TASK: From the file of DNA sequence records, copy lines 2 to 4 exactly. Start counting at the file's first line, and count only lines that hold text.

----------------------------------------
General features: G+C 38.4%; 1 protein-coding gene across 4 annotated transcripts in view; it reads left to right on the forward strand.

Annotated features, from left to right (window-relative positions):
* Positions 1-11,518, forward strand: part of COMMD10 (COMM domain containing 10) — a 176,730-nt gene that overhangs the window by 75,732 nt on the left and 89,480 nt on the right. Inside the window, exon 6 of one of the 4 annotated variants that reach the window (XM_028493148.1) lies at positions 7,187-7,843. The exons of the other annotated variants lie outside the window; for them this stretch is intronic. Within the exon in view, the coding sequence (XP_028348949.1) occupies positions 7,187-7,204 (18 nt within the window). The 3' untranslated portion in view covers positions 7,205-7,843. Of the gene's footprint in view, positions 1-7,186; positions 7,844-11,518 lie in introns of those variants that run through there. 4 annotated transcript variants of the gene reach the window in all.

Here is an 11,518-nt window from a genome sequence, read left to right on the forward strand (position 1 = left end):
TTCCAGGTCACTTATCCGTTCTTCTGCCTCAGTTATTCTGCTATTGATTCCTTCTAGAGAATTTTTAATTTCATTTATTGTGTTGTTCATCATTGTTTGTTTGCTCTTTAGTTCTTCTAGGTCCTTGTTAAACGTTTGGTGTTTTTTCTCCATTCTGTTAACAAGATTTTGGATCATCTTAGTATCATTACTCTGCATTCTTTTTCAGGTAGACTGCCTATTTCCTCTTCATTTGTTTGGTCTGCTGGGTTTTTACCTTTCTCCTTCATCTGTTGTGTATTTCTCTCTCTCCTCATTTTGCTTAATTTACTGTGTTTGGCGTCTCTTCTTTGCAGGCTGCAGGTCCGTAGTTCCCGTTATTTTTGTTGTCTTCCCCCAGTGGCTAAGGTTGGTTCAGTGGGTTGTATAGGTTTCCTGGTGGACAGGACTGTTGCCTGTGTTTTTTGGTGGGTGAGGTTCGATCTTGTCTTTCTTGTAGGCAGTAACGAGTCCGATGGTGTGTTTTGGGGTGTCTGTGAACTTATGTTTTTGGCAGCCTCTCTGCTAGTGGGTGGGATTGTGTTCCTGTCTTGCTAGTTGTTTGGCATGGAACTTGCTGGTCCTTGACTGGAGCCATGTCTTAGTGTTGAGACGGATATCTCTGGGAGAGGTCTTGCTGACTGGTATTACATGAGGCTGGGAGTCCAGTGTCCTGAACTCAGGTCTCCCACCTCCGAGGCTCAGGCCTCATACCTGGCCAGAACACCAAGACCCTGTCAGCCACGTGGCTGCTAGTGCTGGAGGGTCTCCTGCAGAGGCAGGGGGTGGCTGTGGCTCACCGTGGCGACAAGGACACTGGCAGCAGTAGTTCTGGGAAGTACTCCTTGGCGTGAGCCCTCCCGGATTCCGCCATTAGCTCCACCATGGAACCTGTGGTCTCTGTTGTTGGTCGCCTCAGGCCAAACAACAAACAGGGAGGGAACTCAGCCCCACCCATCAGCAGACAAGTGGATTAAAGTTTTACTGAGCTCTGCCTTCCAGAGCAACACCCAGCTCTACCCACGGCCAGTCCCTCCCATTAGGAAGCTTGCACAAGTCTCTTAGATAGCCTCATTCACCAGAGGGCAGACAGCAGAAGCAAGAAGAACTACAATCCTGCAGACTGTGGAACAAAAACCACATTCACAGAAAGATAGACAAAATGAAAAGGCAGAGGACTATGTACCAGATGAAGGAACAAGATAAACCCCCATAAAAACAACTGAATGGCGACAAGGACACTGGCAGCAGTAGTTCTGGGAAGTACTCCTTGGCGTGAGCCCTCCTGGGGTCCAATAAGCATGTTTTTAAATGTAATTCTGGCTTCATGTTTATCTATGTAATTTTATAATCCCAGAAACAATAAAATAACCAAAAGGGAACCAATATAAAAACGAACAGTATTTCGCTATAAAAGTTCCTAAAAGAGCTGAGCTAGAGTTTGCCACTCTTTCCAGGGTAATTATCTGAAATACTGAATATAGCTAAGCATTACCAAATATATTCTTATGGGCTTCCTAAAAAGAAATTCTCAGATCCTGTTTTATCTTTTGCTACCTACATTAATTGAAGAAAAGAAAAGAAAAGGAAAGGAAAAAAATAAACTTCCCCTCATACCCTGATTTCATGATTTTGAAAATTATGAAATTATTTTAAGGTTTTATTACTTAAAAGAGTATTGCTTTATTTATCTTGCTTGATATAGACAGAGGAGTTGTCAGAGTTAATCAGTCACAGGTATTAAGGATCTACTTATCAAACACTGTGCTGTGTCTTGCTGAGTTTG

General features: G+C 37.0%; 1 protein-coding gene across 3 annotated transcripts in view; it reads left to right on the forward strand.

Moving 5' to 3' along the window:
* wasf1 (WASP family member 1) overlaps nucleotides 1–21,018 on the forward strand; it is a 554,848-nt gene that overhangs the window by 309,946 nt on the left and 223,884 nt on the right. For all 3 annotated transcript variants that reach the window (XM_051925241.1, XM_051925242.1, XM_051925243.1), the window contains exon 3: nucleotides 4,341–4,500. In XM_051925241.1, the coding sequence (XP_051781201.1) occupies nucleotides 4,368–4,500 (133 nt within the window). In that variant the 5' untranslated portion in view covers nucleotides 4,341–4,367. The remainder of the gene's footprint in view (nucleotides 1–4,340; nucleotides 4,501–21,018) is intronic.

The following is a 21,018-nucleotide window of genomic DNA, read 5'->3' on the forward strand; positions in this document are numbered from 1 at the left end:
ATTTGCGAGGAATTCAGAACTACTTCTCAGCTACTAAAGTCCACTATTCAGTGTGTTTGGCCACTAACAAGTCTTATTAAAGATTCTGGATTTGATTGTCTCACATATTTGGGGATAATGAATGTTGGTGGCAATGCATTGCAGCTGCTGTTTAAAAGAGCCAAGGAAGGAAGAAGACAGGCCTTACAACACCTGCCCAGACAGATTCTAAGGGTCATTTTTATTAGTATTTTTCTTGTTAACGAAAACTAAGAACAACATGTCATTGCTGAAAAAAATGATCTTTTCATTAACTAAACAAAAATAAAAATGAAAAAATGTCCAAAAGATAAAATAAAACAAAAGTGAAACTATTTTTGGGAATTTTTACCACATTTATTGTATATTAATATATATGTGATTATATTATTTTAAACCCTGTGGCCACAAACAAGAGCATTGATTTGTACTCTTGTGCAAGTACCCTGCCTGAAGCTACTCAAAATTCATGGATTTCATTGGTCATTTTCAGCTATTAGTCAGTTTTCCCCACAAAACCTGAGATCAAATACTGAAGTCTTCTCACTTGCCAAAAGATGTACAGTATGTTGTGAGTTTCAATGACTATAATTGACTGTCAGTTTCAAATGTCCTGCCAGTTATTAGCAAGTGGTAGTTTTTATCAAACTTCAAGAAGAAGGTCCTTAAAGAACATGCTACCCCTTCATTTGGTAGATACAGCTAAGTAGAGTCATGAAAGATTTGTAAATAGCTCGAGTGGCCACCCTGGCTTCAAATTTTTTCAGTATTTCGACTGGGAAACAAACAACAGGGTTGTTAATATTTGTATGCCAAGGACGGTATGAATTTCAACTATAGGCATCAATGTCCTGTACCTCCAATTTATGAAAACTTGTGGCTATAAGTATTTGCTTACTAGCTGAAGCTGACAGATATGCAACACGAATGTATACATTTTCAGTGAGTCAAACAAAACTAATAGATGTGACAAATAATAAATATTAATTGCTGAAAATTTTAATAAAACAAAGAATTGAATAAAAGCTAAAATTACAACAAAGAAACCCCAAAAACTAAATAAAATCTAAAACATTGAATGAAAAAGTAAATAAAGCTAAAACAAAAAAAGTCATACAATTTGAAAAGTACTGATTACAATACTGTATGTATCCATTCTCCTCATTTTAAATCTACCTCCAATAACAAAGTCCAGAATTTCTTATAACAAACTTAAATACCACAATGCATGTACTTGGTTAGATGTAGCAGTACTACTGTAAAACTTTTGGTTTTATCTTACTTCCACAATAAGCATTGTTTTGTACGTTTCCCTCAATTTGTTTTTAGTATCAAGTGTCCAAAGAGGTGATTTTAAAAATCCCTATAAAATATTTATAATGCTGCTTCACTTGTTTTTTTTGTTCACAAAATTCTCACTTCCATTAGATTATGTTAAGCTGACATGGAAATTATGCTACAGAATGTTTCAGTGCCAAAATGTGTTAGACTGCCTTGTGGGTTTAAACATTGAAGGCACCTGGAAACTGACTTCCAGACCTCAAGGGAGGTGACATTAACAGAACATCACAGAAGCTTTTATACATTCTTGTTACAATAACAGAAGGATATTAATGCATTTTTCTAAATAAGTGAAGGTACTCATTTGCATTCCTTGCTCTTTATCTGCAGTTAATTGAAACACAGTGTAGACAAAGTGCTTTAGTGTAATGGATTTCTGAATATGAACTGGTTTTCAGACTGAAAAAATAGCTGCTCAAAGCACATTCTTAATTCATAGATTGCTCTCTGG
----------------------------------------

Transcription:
Annotated features, from left to right (window-relative positions):
* Positions 1-11,518, forward strand: part of COMMD10 (COMM domain containing 10) — a 176,730-nt gene that overhangs the window by 75,732 nt on the left and 89,480 nt on the right. Inside the window, exon 6 of one of the 4 annotated variants that reach the window (XM_028493148.1) lies at positions 7,187-7,843. The exons of the other annotated variants lie outside the window; for them this stretch is intronic. Within the exon in view, the coding sequence (XP_028348949.1) occupies positions 7,187-7,204 (18 nt within the window). The 3' untranslated portion in view covers positions 7,205-7,843. Of the gene's footprint in view, positions 1-7,186; positions 7,844-11,518 lie in introns of those variants that run through there. 4 annotated transcript variants of the gene reach the window in all.

Here is an 11,518-nt window from a genome sequence, read left to right on the forward strand (position 1 = left end):